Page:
Iranian leaders feel Rouhani can capture the imagination of the US and its European partners making them more pliant to compromise.  Regarding negotiations, there is a sense among Iranian leaders that Zarif has capabilities as a diplomat and advocate that are superior to his Western counterparts and is capable of driving them toward compromise on sanctions without surrendering nuclear rights.  While rifts between hard-line elements in Iran with Rouhani and Zarif over the Geneva talks have been highlighted in the West, there is actually an understanding among Iranian leaders of the need to support the negotiations team.  Indeed, concerning Zarif and the negotiations team, Jafari stated: “All must help the negotiations team of our country and the foreign policy apparatus in order to create consensus and public unity at the current time in order to help them demand the fundamental rights of the nation of Iran in the nuclear field and stand against Arrogant [US] blackmail and greed during negotiations and meetings.”

On regime change, a threat posed by the administration of US President George W. Bush against Iran, Iranian leaders are certain their security apparatus is too strong for the US to ever defeat and the US has backed away from that effort.  Addressing the issue of regime change, IRGC Quds Force Commander General (Sarlashkar) Qassem Suleimani stated: “the important side of your [US] attempts today have been to confront the Islamic Republic.  Your [Obama] statement [at the UN] that ‘We are not seeking the Islamic system’s overthrow’ is not a statement of kindness, but rather an announcement of incapability.  You have been and will remain unable to be successful in overthrowing the Republic’s system.”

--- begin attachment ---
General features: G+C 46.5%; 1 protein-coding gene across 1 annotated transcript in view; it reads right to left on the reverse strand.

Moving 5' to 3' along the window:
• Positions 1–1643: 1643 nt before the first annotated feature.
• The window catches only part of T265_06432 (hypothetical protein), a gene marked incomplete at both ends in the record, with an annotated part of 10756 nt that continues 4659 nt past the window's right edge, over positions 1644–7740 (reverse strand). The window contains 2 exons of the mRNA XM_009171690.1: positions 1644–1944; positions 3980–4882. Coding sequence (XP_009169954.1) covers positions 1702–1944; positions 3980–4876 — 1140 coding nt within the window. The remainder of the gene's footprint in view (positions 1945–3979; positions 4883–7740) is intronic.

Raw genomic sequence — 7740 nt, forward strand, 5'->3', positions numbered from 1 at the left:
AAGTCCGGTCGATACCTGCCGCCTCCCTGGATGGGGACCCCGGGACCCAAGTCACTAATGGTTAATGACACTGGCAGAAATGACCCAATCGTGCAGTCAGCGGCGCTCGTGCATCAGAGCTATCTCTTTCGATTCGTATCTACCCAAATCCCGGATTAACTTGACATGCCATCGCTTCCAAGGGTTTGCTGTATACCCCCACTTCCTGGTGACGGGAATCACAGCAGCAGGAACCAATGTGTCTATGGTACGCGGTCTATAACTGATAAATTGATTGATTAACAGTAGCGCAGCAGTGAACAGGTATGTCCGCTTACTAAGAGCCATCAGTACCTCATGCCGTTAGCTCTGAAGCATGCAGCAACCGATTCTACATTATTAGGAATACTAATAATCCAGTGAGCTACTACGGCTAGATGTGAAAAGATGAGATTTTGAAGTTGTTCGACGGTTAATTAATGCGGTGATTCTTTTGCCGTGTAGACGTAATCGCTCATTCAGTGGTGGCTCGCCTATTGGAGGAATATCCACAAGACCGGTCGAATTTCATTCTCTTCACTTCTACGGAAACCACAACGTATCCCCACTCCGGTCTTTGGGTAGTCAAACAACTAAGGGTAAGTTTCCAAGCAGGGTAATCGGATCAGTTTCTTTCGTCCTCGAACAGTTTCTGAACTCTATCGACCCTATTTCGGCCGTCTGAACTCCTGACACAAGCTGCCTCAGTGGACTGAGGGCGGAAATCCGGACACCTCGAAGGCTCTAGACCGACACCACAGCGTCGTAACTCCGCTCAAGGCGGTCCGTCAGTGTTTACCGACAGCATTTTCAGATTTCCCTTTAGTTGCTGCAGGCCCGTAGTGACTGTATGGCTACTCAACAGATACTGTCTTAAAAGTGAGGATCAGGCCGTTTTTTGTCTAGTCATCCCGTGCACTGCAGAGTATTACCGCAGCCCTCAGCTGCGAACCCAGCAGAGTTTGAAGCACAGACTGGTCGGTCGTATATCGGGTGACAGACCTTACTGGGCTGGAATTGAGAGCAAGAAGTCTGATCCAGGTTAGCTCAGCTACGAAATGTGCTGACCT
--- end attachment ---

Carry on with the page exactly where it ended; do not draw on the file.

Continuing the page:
There is a sense among Iranian leaders that Defense Minister Hossein Dehghan’s efforts to revamp and enhance Iran’s advanced defense research programs and strengthen Iranian defense industrial base will greatly enhance Iran’s warfighting capabilities at the present and in the future.  Iran has already made great strides in satellite technology, drone, and stealth technology.   Iran has successfully used a base in Venezuela as a test bed for new technologies.  Regarding application of those new technologies, in the Gulf, Iran believes it can establish dominance with the advent of new anti-ship system and naval technologies.  Ali Shamkani, the new Secretary of the Supreme National Security Council directed the IRGC attempts to realize Iranian dominance in the Gulf while serving as IRGC Commander.  He retains a strong interest in that effort.

On its borders, Iran has demonstrated its capability to effectively combat narcotics traffickers and rogue Islamic militant groups such as al-Qaeda and Jundallah, as well as the Peoples’ Mujahedeen, a group some Western policy analysts suggest that the US use as a means to weaken the government in Tehran.  In Iraq, Iran has trained and equipped Iraqi Shi’a militiamen and sent them into Syria to support the regime of Syrian President Bashar al-Assad.

In Syria, Iran has demonstrated its capability to project power beyond its borders, deploying significant numbers of IRGC, Quds Force and regular Army forces there in support of the Assad regime.  Iran has trained and equipped Syria’s shabiha (militiamen), and organized them into the National Defense Front.  It is known that Iran has sent at least 330 truckloads of arms and equipment through Iraq to support the Syrian Armed Forces in 2013.  An air corridor over Iraq has also emerged as a major supply route for Iran to send weapons, including rockets, anti-tank missiles, mortars, and rocket propelled grenades to Assad.  Iran has also armed, equipped, and enabled Hezbollah to join the fight in Syria.  Further, Iran has facilitated the deployment of Iraqi Shi’a militiamen trained by the Quds Force to Damascus.  To further supplement the Syrian Armed Forces, hundreds of Shi’a, among the Arabs in Yemen and Pashtun in Afghanistan, have been recruited for combat duty in Syria.  In Yemen, Iran’s Quds Force has supplied arms to Houthi rebels fighting government forces in the northern part of the country.  In Bahrain, Iran has capitalized on ties established with Shi’a groups back in the 1990s.  Calling themselves the Bahraini Rebellion Movement, some have carried out small-scale attacks on police.  Bahraini rebels are operationally controlled by Bahraini opposition leaders, but typically trained in Iran.  Iranian leaders feel they could utilize these diverse forces against the interests of the US and its friends and allies in retaliation for US military action.